What’s better for Christmas time than aromatic, mulled wine? Sweden has invented one of the best recipes for it, and here’s my interpretation of it. Enjoy!
By Nasjonalbiblioteket from Norway - Glædelig Jul, 1885Uploaded by Anne-Sophie Ofrim, CC BY 2.0,
Many people wonder what is this little Christmas being, that appears in so many Scandinavian stories, songs and mainly in floklore. It comes from really old beliefs and with the simpliest words is the mythological creature (tomte, tomtenisse – Sweden, nisse – Norway, Denmark, tonttu – Finland). Nisse is the word derived from the name Nils, which is form of Nicholas. Continue reading “Nisse – Nordic Christmas brownie (hob).”
Christmas is just about to begin, there’re only few days left. One may say, the anticipation for Christmas to begin is the best thing in all this, and I must agree with this. So, while waiting for the days to come, why not learn some Norwegian Christmas-related words and phrases?
So, you may or may not know, I’m really into photo manipulation. I love Adobe Photoshop and programs like that – but don’t get me wrong, I like natural photos as well. However, when in lack of good quality camera, you sometimes have to use some tools. That’s how life works. And recently I discovered really amazing app, called Afterlight (it’s free), which I was dying to test out. I thought – why not combine this with Christmas photos? So, here’s the result. I hope you will like the vintage-ish version of Christmasy Hamar. Continue reading “Hamar – winter edition.”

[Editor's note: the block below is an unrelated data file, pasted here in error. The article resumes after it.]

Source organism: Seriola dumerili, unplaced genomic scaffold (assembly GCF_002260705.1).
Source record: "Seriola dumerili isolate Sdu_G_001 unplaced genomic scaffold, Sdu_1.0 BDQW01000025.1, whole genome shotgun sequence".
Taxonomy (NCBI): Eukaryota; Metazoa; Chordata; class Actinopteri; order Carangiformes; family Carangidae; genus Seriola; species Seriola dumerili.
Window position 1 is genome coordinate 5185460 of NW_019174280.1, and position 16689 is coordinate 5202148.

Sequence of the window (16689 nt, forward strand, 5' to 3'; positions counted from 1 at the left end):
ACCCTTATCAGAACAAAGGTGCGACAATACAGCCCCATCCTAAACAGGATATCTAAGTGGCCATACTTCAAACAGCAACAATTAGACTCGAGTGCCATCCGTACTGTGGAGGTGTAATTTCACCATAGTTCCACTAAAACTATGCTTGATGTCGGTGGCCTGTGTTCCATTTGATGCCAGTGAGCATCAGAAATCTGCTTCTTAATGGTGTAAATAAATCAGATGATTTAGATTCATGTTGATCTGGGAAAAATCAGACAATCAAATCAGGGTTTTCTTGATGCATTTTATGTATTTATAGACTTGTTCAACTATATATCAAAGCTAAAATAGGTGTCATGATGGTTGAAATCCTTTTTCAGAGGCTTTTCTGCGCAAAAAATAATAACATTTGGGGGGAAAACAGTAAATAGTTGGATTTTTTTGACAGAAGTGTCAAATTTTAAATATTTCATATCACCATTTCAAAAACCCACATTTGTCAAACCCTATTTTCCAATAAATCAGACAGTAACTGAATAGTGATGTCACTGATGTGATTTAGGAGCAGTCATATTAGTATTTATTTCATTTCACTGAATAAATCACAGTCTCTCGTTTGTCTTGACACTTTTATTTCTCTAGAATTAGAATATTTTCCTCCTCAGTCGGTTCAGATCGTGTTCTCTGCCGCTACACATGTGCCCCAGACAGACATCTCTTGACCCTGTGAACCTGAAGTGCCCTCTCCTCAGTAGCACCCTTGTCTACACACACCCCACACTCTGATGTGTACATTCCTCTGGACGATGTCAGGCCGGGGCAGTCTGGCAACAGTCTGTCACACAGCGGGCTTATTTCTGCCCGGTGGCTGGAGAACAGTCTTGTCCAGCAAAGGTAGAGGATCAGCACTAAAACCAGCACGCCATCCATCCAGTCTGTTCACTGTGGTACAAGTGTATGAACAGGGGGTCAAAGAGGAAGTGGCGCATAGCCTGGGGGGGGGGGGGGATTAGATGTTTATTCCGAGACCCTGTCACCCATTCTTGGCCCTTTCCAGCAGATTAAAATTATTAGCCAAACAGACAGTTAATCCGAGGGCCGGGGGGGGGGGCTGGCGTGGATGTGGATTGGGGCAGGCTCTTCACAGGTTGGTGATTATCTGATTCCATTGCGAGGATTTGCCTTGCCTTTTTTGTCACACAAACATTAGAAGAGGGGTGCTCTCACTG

When you can’t control how much snow will fall this week (but you really like the snow, your inner child), when you can’t control what you will have for dinner, because your fridge is empty, and there’s only one thing to be prepared (but you’re really craving some steak). When you can’t control if people who you love are in good or bad state of living (but it frustrates the hell out of you). But it gets really downhill, when you can’t control if people who you love, love you back. Continue reading “When you can’t control things.”
There’s one thing certain about Norway and its citizens – they love their Christmas. All around Europe you can experience this festiveness, especially in Berlin or in Vienna. Cities are all dressed up, like ladies in red dresses for Christmas Eve. Streets are full of lights, which don’t come from shops but from all the sidewalk trees. Whereas in Norway it’s identical, there’s also a lot of Christmas-themed events, which has it’s own charm to it. Continue reading “Christmas market in Hamar.”
Anyone living in Norway sooner or later come across Norwegian literature. One of my favourites genres is poetry, so today I will share with you my recent discovery among the classics.